Six Sigma: Should Small Companies Invest in Training?

In every industry, the objective is to ensure error-free delivery of a product all the time. With Six Sigma training, businesses can run better while improving the quality of their product. If you are the employer, does it make good sense to invest in continuous learning for your trusted staff members?

What is Six Sigma training?

Six Sigma is a method that utilizes data to make sense of a problem before taking calculated action to correct it. This method turns staff members into quality improvement experts. From problem-solving to streamlining complicated procedures, the training equips them with the expertise and tools to solve problems by minimizing defects.

Often integrated with Lean concepts aiming to improve performance and eliminate waste, Six Sigma relies heavily on data analysis and statistical measurement. What makes it work is the people who practice it.

Should companies pay for employees’ training?

Aside from improving employee performance and practices, services will benefit from reduced waste and fewer mistakes. This can signify an increase in revenue and brand recognition. It can also result in employee efficiency and growth when businesses progress.

Is your company ready for it?

Committing to Lean Six Sigma training and approaches will take work. Before diving into training, though, there are a couple of things to consider. The following helps you examine your business landscape. These can determine if your small business is ready for Six Sigma quality.

Management Team Support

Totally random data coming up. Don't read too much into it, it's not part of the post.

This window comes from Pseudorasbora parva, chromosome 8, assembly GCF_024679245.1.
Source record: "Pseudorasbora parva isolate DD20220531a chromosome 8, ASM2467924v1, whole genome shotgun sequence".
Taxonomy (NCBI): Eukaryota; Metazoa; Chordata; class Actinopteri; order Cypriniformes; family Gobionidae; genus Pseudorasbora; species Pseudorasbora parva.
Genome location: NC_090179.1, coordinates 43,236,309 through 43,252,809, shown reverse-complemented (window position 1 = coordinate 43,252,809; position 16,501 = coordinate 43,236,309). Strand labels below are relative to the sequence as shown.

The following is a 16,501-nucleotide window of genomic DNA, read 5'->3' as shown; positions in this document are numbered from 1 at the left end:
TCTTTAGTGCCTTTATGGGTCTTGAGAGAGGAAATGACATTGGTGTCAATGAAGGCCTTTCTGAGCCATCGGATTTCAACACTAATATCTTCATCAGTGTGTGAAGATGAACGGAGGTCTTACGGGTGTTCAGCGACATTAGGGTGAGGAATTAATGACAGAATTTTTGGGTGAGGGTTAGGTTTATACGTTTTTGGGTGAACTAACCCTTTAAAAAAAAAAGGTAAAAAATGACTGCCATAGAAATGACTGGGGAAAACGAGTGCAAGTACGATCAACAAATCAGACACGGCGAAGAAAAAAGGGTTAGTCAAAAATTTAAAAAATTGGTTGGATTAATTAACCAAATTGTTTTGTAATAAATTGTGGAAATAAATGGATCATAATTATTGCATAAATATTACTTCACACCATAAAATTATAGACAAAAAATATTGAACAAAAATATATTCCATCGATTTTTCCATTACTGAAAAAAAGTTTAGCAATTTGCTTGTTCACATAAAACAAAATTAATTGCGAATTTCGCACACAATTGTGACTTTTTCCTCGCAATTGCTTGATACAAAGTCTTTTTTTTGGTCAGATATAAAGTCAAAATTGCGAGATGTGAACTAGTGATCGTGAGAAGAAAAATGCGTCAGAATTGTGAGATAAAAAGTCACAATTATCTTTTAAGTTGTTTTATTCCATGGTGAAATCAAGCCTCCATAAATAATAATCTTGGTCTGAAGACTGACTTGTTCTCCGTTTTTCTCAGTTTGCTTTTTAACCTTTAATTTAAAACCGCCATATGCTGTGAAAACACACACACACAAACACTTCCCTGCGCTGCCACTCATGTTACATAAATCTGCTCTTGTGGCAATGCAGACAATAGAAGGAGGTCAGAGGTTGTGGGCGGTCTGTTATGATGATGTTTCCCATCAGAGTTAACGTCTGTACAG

Small companies are at an advantage here. It is much easier to talk with management groups in small businesses, so it is much easier to come to agreements. It is likewise much easier to find support when there are fewer politics involved. From this group, someone may even be qualified to train for a Six Sigma black belt certification.

Setting Expectations

For Lean Six Sigma processes to work, your organization needs to be ready for change. The change can be with the processes or management styles so that an entire business culture can change. Before implementing a brand-new strategy, every member from every level of the company should know what to expect. With training from classes like DVIRC’s Level One Lean Certification program, the whole workforce can understand and accept the benefits and goals of the business.

Education and Training

Education and training are challenging for small companies. Expenses are at a standard, and there will be smaller batches to train compared to bigger companies that pay the same to train more people. Time away from the office is lost revenue and production. Return on investment may take longer than you’d like.

Commitment to the Transition

You need to be open to the time dedicated to transition and improvement. During this time, there will be a slowing down in production. This is what any company can expect during the transition process. This is all for better productivity and fewer errors moving forward.

Compensation for Growth

Connecting compensation to growth is simpler in a small company. If you are ready to give performance appraisals for achievements and successes, the training is for you. When all systems work properly, professional advancement is achieved quickly within the organization, like for those who achieved DVIRC’s Six Sigma Green Belt Certification. This enables much better employee retention and saves the business money from having to train new people.

The Bottomline

If your business, at all levels, can share goals and work together, only then can training be effective. Investing in continuous learning can assure you that your company is run by professionals whose primary focus is quality. This guarantees a boost in productivity, which will increase revenue.


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